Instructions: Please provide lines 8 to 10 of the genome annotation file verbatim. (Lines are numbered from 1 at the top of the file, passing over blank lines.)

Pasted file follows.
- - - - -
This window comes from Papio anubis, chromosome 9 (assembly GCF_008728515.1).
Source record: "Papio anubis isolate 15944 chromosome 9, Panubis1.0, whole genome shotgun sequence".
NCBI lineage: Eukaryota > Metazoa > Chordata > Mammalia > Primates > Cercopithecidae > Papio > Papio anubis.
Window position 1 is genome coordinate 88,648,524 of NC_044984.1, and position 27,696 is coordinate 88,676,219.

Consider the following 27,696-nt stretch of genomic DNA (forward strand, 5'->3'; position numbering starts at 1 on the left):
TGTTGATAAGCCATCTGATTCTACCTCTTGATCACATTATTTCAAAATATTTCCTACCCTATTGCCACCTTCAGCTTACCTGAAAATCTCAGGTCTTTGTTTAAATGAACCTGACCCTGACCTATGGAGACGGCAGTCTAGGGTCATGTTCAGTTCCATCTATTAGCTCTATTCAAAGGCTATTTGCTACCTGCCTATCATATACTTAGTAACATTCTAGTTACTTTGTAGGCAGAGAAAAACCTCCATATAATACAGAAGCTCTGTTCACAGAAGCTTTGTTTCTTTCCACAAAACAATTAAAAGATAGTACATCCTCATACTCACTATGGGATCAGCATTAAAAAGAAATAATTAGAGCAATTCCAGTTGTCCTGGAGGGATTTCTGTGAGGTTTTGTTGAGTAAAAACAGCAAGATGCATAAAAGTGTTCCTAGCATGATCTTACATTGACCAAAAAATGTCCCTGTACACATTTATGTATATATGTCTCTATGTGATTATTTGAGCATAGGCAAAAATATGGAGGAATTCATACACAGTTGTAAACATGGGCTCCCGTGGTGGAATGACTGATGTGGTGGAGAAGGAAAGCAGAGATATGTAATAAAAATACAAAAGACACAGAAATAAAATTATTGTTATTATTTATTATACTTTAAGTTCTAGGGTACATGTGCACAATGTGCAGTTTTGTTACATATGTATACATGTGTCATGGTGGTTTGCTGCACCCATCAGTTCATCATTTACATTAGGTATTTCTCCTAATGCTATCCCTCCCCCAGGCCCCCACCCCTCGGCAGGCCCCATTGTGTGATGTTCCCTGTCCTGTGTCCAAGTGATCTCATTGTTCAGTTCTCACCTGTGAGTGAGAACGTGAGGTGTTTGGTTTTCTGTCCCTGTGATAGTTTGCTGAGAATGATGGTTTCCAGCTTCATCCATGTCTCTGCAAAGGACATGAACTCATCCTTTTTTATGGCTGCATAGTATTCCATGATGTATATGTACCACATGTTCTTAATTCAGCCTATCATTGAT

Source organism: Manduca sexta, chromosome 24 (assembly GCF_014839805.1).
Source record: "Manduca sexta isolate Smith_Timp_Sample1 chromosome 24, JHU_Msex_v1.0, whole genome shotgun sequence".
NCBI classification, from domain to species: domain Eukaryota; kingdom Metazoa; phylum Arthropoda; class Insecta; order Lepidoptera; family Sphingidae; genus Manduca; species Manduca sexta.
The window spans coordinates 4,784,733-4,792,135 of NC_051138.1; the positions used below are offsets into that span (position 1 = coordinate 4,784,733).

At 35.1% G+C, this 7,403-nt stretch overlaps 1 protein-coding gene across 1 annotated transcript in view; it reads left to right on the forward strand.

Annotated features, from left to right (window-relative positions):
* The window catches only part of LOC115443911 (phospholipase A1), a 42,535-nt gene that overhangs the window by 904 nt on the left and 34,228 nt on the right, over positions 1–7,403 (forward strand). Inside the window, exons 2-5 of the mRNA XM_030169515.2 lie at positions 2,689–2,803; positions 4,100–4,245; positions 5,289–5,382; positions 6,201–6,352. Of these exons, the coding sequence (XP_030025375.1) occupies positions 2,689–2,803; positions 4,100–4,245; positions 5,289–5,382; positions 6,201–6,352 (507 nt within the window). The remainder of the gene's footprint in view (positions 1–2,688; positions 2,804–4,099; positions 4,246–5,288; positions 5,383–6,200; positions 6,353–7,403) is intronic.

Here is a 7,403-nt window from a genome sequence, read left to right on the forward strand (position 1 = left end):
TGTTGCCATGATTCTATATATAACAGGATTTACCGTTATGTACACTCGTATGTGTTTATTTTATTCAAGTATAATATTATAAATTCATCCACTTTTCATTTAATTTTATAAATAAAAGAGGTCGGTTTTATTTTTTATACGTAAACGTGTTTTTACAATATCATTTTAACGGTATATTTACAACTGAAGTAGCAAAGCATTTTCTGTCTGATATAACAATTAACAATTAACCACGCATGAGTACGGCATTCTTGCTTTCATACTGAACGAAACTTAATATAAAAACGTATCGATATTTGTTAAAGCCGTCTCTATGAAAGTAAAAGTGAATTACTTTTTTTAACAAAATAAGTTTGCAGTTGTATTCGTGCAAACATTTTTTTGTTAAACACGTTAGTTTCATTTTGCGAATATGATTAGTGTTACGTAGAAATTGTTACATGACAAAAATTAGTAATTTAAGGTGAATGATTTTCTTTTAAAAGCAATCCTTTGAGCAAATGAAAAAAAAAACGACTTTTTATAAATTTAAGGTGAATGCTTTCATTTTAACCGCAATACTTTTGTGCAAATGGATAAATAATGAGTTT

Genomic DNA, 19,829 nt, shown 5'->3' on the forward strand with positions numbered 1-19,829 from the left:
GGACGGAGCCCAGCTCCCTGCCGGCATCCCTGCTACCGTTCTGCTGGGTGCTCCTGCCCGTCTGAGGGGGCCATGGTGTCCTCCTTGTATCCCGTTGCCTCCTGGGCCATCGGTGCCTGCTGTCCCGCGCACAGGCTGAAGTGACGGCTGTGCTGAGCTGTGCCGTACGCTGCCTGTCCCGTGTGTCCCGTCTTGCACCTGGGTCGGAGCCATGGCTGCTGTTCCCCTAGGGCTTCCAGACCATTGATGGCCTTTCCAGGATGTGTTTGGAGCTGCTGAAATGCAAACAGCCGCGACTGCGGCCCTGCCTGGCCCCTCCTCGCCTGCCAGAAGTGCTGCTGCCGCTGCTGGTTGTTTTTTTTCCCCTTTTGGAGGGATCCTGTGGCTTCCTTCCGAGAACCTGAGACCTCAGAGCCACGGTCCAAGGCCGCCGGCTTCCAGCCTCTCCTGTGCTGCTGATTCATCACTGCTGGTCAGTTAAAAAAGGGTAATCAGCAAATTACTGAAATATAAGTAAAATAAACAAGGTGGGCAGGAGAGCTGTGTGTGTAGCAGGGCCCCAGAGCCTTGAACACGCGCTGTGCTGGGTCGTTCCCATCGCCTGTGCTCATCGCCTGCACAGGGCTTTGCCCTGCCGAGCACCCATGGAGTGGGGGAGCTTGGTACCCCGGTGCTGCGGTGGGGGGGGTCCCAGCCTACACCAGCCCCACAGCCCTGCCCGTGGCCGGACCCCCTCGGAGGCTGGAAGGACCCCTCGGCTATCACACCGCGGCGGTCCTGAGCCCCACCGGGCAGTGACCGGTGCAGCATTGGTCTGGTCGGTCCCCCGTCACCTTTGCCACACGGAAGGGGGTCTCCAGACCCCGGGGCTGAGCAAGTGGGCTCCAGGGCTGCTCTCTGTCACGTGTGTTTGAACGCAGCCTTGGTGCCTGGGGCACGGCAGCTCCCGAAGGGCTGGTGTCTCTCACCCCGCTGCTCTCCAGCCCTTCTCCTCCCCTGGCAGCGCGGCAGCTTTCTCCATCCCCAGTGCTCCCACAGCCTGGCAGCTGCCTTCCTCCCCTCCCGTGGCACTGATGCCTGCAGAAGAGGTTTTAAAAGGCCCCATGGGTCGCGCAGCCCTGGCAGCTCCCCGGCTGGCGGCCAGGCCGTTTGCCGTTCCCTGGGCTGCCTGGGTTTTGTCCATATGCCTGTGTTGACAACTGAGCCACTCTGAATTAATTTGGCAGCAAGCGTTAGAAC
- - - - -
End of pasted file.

Source record: "Manduca sexta isolate Smith_Timp_Sample1 chromosome 24, JHU_Msex_v1.0, whole genome shotgun sequence".
NCBI classification, from domain to species: domain Eukaryota; kingdom Metazoa; phylum Arthropoda; class Insecta; order Lepidoptera; family Sphingidae; genus Manduca; species Manduca sexta.
The window spans coordinates 4,784,733-4,792,135 of NC_051138.1; the positions used below are offsets into that span (position 1 = coordinate 4,784,733).